Moredun scientists joined fellow researchers from across 30 countries at the second COMBAR Working Group meeting to present research results and to discuss a coordinated approach towards solutions for anthelmintic resistance.
The meeting at the University of León (Spain) on 26-28th September was held in the framework of the EU COST Action CA16230 COMBAR – “Combatting anthelmintic resistance in ruminants” and combined with the annual meeting of the Livestock Helminth Research Alliance (LiHRA).
Worldwide, anthelmintics are an important drug class to treat parasitic worm infections and are a cornerstone to preserve animal health, welfare and productivity in grazing livestock. With an increasing number of treatment failures due to anthelmintic resistance, new solutions are needed. The research network sets in on three strategies, each dealt with in a separate working group:
1. Improving diagnostic tools to facilitate targeted and selective treatment approaches and early detection of anthelmintic resistance;
2. Studying socio-economic aspects to understand the impacts, the barriers and drivers of sustainable anthelmintic usage;
3. Developing integrated control strategies based on a broader panel of control options including pasture management, vaccination and use of bio-active forages.
During this meeting, scientific leaders from all continents as well as young European researchers presented the current knowledge, recent research results and their thoughts on how to move forward. The first results are planned to be presented at a special session during the annual meeting of the European Federation of Animal Science (EAAP) in Ghent, 26 August 2019.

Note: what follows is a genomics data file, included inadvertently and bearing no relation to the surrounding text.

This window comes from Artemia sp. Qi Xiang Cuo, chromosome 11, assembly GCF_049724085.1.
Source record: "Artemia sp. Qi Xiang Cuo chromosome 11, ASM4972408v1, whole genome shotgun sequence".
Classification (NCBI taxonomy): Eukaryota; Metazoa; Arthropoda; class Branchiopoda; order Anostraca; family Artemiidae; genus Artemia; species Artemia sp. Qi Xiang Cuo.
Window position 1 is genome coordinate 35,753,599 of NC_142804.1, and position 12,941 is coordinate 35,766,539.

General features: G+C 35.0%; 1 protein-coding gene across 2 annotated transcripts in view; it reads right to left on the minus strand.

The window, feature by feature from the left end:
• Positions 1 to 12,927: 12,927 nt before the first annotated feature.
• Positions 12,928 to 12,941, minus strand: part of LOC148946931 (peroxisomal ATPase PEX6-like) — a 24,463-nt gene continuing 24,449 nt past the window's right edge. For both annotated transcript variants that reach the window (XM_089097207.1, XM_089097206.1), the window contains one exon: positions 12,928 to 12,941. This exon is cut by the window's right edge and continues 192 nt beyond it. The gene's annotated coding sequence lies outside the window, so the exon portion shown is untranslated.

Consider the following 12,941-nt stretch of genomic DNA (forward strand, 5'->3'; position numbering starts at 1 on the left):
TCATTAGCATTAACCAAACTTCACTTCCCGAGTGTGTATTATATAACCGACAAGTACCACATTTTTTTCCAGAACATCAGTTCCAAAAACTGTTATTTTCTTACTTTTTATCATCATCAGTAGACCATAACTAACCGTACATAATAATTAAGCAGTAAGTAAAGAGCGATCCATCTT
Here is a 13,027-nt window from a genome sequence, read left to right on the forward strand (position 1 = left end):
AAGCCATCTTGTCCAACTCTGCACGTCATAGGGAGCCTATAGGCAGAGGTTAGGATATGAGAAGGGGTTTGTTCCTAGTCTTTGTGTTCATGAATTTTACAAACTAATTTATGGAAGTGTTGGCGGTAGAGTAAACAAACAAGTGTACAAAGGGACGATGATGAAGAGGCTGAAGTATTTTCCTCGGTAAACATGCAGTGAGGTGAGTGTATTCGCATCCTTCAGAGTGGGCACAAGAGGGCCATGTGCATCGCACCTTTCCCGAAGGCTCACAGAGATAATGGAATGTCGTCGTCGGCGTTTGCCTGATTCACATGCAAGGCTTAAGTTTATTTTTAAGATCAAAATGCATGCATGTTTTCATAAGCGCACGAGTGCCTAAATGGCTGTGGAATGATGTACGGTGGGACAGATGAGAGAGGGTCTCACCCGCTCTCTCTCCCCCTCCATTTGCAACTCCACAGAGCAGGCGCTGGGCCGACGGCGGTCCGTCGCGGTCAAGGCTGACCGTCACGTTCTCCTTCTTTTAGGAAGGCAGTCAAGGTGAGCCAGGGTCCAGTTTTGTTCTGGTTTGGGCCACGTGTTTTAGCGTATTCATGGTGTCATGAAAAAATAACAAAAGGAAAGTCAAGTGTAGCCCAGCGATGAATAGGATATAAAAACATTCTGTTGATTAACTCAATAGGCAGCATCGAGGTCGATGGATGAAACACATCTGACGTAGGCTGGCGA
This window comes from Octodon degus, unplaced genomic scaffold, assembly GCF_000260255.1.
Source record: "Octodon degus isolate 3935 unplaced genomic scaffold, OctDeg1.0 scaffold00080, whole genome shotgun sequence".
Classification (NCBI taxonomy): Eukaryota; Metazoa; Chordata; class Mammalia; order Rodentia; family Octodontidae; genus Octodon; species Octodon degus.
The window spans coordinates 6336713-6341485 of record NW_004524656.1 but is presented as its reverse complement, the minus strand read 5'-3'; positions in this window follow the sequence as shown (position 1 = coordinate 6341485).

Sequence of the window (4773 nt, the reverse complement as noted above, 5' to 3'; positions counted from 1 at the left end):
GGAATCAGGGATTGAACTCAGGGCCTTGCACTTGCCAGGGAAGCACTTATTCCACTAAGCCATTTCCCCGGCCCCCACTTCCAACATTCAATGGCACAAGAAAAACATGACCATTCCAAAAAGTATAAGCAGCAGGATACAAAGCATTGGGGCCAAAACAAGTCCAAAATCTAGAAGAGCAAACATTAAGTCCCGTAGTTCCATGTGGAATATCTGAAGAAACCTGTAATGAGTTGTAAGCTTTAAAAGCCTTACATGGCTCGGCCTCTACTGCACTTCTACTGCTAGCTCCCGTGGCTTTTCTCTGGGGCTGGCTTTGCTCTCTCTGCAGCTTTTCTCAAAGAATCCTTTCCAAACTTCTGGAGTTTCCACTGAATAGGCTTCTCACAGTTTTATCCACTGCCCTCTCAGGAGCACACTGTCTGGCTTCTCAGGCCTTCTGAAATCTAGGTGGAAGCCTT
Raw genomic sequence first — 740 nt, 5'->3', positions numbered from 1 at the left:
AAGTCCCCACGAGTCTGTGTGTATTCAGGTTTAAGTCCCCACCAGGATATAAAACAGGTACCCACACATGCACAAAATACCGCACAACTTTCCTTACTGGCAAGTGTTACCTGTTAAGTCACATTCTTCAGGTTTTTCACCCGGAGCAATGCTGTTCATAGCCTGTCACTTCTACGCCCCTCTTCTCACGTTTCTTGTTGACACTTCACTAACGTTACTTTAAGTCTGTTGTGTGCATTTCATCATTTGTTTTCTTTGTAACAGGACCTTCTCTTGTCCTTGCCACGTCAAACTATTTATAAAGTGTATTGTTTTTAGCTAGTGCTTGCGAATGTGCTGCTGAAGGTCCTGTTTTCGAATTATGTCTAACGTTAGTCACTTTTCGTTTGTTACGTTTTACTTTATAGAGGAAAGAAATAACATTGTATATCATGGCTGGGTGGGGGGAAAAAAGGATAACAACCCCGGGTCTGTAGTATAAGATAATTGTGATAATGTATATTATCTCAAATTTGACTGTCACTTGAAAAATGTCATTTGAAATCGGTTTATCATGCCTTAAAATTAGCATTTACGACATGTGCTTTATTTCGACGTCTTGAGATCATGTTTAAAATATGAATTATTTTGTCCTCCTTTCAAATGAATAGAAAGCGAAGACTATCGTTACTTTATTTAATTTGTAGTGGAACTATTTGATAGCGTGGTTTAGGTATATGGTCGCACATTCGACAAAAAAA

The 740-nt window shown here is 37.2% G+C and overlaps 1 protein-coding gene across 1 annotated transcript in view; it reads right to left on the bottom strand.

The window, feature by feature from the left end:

Here is what some of the researchers involved had to say about the meeting:
“We are on track to coordinate research activities at European level and achieve important collaborative research results. New collaborative projects have started in all participating countries, including those where research in the domain was previously absent such as Portugal, Poland, Serbia and Slovenia. These projects will benefit from collaboration with more experienced researchers from across Europe,” said Johannes Charlier (Kreavet, Belgium), Chair of the action.
“This kind of project was highly needed and now it is finally happening. The technologies and tools to combat anthelmintic resistance are available, now we need to find ways to make them usable on the ground” said Jan van Wyk (University of Pretoria, South-Africa), a pioneer in research on anthelmintic resistance.
Through financial support from the Secretariat for the STAR-IDAZ International Research Consortium on Animal Health it was possible for the COMBAR meeting to host several eminent anthelmintic resistance researchers from non-EU countries such as Canada, Argentina, Mexico, New Zealand and South-Africa. “The STAR-IDAZ International Research Consortium is developing road maps to guide and coordinate animal health research at the global level, we welcome the contribution of COMBAR together with the Livestock Helminth Research Alliance in designing the research road maps for helminth infections and anthelmintic resistance,” said Alex Morrow (DEFRA, UK), Head of the STAR-IDAZ IRC secretariat.
“EPRUMA partners have recognised the emerging risk of anthelmintic resistance. However, because of the much lower public health importance, it can’t be compared with antibiotic resistance. Specific research is needed to allow for science-based decision making,” said Rens van Dobbenburgh, Chairman of the European Platform for the Responsible Use of Medicines in Animals (EPRUMA).